National variability in intracranial pressure monitoring and craniotomy for children with moderate to severe traumatic brain injury

William Van Cleve, Mary A. Kernic, Richard G. Ellenbogen, Jin Wang, Douglas F. Zatzick, Michael J. Bell, Mark S. Wainwright, Jonathan I. Groner, Richard B. Mink, Christopher C. Giza, Linda Ng Boyle, Pamela H. Mitchell, Frederick P. Rivara, Monica S. Vavilala

Research output: Contribution to journalArticlepeer-review


BACKGROUND: Traumatic brain injury (TBI) is a significant cause of mortality and disability in children. Intracranial pressure monitoring (ICPM) and craniotomy/craniectomy (CRANI) may affect outcomes. Sources of variability in the use of these interventions remain incompletely understood. OBJECTIVE: To analyze sources of variability in the use of ICPM and CRANI. METHODS: Retrospective cross-sectional study of patients with moderate/severe pediatric TBI with the use of data submitted to the American College of Surgeons National Trauma Databank. RESULTS: We analyzed data from 7140 children at 156 US hospitals during 7 continuous years. Of the children, 27.4% had ICPM, whereas 11.7% had a CRANI. Infants had lower rates of ICPM and CRANI than older children. A lower rate of ICPM was observed among children hospitalized at combined pediatric/adult trauma centers than among children treated at adult-only trauma centers (relative risk = 0.80; 95% confidence interval 0.66-0.97). For ICPM and CRANI, 18.5% and 11.6%, respectively, of residual model variance was explained by between-hospital variation in care delivery, but almost no correlation was observed between within-hospital tendency toward performing these procedures. CONCLUSION: Infants received less ICPM than older children, and children hospitalized at pediatric trauma centers received less ICPM than children at adult-only trauma centers. In addition, significant between-hospital variability existed in the delivery of ICPM and CRANI to children with moderate-severe TBI.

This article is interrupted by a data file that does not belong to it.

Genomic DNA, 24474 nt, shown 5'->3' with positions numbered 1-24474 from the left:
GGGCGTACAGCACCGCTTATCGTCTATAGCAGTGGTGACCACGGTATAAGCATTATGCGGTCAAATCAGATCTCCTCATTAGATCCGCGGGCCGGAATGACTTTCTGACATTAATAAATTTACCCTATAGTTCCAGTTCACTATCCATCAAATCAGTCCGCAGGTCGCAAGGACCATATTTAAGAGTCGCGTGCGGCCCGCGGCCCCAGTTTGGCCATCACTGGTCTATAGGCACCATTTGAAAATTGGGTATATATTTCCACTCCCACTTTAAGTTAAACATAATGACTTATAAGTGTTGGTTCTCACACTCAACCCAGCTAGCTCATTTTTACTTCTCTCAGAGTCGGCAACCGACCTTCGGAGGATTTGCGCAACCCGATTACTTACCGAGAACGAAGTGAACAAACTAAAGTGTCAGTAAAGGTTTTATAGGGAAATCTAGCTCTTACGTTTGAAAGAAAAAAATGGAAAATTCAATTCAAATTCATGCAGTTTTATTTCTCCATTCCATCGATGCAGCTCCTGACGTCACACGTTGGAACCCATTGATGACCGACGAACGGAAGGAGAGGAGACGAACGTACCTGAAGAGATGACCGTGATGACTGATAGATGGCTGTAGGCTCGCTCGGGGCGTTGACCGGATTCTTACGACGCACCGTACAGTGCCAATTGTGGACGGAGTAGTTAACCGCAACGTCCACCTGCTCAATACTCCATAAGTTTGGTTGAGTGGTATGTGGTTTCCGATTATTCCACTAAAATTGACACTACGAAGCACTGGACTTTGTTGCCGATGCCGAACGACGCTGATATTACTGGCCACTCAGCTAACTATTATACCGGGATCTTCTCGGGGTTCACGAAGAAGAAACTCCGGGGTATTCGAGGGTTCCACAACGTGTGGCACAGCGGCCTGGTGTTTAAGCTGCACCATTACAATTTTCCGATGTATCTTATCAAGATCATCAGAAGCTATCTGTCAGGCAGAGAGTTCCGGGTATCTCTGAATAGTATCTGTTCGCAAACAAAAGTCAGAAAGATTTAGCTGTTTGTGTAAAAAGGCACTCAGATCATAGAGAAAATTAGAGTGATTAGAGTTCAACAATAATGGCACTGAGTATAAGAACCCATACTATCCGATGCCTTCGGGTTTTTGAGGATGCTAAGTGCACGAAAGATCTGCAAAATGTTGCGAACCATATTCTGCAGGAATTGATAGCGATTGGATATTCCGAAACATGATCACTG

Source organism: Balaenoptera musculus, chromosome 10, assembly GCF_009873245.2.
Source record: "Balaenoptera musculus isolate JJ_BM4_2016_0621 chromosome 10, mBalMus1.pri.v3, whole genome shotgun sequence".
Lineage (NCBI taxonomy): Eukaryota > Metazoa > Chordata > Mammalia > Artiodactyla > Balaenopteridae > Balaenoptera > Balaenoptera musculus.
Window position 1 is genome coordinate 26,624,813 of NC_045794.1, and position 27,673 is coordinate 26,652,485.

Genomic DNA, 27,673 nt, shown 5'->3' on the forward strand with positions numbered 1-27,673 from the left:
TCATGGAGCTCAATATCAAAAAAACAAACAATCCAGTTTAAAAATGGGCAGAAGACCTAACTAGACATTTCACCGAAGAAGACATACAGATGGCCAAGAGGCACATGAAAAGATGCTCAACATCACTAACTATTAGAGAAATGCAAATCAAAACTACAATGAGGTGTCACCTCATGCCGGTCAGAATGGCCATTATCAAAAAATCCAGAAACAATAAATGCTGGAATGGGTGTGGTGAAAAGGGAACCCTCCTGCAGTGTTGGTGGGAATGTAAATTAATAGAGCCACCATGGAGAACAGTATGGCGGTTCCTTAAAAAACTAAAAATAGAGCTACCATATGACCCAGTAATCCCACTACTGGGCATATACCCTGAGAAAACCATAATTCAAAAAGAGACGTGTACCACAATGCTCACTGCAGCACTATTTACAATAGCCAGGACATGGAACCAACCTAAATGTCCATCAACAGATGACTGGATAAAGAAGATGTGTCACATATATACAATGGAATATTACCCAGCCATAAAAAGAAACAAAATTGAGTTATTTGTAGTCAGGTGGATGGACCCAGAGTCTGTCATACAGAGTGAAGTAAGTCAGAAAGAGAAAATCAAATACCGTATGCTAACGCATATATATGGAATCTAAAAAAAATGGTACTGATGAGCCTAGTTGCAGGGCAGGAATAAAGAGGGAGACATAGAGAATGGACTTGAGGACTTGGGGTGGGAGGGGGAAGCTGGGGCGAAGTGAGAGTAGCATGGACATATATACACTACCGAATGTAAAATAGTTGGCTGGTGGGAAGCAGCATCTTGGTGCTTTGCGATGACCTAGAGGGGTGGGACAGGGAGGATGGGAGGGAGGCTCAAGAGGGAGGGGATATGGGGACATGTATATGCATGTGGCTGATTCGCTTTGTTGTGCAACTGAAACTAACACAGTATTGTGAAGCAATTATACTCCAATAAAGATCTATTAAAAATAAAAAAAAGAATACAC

Original languageEnglish (US)
Pages (from-to)746-752
Number of pages7
Issue number5
StatePublished - Nov 2013


  • Decompressive craniectomy
  • Intracranial pressure monitoring

ASJC Scopus subject areas

  • Clinical Neurology
  • Surgery


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